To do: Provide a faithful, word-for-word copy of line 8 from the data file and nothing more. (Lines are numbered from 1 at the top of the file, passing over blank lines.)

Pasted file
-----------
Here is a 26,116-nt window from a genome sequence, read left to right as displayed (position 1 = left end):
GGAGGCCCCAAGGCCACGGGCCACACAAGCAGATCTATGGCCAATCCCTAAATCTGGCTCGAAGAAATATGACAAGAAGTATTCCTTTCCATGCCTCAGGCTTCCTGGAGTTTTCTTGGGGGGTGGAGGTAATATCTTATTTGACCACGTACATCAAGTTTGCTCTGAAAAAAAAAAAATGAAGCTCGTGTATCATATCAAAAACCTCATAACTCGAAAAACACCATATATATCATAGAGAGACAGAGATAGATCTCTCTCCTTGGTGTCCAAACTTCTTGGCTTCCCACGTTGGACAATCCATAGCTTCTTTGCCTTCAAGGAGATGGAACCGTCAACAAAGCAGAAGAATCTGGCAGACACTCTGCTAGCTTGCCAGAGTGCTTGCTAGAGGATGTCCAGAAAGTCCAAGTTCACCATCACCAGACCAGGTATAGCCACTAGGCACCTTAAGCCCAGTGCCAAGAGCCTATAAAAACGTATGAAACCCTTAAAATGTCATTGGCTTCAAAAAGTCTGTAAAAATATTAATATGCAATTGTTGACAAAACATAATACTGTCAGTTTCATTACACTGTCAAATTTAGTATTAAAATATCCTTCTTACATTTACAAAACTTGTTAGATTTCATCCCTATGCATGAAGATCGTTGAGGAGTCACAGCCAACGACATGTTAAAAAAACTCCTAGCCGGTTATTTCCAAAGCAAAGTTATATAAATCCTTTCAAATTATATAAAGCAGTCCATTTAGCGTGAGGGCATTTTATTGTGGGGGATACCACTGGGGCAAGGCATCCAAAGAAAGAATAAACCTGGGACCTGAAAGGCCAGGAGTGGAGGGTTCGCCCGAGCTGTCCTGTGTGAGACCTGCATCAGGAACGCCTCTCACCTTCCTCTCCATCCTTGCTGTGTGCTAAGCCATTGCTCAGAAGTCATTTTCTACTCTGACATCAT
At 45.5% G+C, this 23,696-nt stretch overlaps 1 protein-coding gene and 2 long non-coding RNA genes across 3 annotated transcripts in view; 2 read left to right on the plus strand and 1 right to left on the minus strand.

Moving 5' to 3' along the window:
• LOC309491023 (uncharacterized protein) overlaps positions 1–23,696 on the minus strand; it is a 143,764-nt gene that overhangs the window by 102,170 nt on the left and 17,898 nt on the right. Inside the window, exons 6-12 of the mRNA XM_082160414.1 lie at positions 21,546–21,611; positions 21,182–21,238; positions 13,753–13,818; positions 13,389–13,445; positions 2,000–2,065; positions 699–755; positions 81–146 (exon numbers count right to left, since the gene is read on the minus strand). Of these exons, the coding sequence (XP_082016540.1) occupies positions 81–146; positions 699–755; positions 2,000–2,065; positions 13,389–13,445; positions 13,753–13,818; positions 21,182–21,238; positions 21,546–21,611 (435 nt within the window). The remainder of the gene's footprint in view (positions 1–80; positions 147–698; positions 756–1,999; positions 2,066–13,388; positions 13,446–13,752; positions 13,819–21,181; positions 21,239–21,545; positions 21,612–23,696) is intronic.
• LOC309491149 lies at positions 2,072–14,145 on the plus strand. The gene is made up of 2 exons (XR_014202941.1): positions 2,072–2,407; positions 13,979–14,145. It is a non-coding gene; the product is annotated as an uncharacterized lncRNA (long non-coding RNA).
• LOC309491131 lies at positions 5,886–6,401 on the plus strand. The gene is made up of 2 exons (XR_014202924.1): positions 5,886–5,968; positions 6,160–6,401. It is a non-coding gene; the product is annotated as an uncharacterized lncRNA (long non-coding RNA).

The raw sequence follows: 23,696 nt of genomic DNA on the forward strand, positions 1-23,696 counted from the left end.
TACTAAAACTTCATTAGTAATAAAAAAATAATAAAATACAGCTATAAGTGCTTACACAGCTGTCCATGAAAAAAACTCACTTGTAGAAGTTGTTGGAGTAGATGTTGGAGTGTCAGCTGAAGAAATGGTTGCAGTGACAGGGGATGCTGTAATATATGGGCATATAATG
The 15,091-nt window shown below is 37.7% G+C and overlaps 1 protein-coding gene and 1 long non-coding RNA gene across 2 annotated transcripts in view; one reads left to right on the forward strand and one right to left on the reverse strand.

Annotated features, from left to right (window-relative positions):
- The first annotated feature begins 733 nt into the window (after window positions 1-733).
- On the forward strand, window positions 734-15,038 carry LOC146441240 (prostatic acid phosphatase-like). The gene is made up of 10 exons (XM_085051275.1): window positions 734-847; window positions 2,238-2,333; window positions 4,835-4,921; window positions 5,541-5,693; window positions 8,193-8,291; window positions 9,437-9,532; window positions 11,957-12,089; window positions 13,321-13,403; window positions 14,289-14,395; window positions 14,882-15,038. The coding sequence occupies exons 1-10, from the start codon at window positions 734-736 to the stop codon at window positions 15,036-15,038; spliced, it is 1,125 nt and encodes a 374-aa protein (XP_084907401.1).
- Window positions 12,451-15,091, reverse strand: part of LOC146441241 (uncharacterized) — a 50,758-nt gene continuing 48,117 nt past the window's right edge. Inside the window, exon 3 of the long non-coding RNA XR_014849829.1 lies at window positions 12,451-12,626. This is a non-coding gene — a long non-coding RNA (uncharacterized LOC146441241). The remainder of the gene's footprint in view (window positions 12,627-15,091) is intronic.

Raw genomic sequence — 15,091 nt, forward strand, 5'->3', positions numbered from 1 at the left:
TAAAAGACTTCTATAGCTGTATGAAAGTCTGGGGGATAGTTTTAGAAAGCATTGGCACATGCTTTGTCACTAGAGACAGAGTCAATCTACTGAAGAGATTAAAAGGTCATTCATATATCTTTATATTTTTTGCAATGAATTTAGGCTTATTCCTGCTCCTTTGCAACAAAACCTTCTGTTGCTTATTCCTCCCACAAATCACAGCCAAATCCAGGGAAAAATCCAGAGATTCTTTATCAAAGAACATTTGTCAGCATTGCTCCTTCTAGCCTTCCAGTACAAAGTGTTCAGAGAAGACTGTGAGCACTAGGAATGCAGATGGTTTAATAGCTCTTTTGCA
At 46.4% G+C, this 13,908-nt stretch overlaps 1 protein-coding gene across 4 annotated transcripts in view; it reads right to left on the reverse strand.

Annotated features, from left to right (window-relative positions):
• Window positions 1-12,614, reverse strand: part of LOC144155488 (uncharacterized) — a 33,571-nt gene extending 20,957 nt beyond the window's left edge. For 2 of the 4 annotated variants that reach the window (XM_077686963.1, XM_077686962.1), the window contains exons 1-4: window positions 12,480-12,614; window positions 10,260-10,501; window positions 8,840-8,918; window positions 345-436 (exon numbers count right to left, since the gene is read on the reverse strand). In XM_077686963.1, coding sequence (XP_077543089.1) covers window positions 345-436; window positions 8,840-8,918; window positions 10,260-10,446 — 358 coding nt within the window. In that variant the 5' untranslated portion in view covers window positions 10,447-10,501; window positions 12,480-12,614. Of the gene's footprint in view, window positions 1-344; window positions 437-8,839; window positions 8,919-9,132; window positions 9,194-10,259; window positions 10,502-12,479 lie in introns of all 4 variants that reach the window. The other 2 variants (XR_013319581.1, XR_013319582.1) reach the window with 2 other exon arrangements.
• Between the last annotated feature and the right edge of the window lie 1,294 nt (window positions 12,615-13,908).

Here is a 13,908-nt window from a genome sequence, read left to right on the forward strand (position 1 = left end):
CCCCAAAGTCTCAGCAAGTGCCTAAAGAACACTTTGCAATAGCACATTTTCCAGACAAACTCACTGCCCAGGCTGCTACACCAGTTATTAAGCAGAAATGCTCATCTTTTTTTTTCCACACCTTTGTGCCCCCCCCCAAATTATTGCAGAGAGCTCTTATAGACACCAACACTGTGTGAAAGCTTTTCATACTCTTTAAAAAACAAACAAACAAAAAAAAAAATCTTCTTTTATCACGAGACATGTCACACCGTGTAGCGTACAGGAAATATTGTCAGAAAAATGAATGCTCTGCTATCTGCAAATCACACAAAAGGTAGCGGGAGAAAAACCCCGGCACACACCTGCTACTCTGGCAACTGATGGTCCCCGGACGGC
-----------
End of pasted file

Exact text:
The raw sequence follows: 23,696 nt of genomic DNA on the forward strand, positions 1-23,696 counted from the left end.